The content of the outdoor up-Converter box. 



Everything tested and ready to use. 


Final photo before we go down.... 


to the shack of Jan PA0JWZ. 


We tested the up- and down-link and we could hear our own signal very well. Also on the WebSDR we had no problem copying our signal. Unfortunately it wasn't that busy on the bird and I had to go.

Later that day Jan dropped off a few parts and told me that he made a few QSO's on the bird. The only problem he had was a little drift in the RX path. So that could be the LNB of the Adalm Pluto drifting. From another OM I heard that with SDR Console software it is possible to compensate for the drift by monitoring the left (lower) beacon. How this is done is described on this page from After that RX drift wasn't a issue any more. 

But like Jan said, hamradio is all about experimenting and there is always room for improvement. 




Mid December 2020 Jan called me that I couldn't visit him because he and his XYL got infected by Covid19. At 31 December we had contact to wish each other and familes a good and healthy 2021. But in the first week of January Jan was hospitalized because the Covid19 infection was getting worse and fought for his live. On 6 February he lost this battle and passed a way.  

— .- -. / .–. .- —– .— .– –.. / … -.-



The day after that, his XYL asked me to come to the closed memorial service to give Jan his final salute. Meeting the family under those sad conditions I offered to arrange all the administrative task regarding the hamradio domain. And that when in time needed, I would help the family with removing the antennas, cables, masts etc.. A offer she and her family (there are no other OM's in the family) gladly accepted.


Tearing down, cleaning up, but . . .

After a few storms and some static on the antenna cables, the son of Jan contacted me, that is was time to take down the antennas etc and asked if we could set a date to do so. That day would become 30th of May. A day as warm as the day we installed the dish on the house of Jan.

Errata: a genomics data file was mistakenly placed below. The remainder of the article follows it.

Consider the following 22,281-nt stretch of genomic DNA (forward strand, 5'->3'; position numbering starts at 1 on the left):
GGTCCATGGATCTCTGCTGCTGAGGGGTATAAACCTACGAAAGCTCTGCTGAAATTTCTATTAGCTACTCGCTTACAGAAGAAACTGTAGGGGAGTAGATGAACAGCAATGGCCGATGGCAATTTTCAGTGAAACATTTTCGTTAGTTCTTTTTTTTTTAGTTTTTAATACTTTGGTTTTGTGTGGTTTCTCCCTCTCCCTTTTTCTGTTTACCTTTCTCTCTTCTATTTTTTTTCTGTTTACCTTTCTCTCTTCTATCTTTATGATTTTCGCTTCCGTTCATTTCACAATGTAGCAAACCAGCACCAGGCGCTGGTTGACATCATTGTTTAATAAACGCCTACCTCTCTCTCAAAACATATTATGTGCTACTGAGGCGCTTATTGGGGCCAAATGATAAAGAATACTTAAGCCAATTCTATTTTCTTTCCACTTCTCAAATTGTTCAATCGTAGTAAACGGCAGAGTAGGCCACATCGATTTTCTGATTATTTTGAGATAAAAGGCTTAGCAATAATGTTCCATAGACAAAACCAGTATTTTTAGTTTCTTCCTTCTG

We started with thee and coffee and talked a lot, cached up on the last months and speaking about memories of Jan. After that we went outside and stared by disconnecting all the cables, removed the antennas and removed the dish and masts from the house. We lunched together again talking about memories of Jan and after that we cleaned out the shack (removed the  antenna and power cables). Luckily Jan wasn't a collector OM so after sorting it was only crate of parts and experiments. As a mall altar to remember Jan's beloved hobby,  we put his beloved rig  with a table microphone, his morse paddle, his note pad with his final notes and a few unwritten QSL cards on his desk (Jan didn't really have a shack in the traditional way).  We took time to let it all sink in, and his XYL and her son wanted me to have the crate and the QO-100 setup. There where no Hams in the family and they would like to see that Jan's last experiment would continue. I told them that the honer would be all mine and instead of continue building my own QO-100 setup, I would be using Jan's setup and continue experiment with it to improve it. That way Jan PA0JWZ  ham spirit is kept alive. 

Jan it was a privilege to know you, not just as a fellow OM, but also as some one you could talk with about everything else.
I'ts my honor that I had you as a friend, and even a bigger honer that you called me yours. 

a project continues . . . . 

After a few weeks  I decided to setup the dish  temporary  in my  backyard and made some cables to wire every thing up.. Due to the off focus helix position the signals where a little bit weak in SSB on the QO-100 and other operators told me that the signal was readable but not that strong. So that was one thing to start with and the idea a of a new Helix feed was born.

continue reading . . .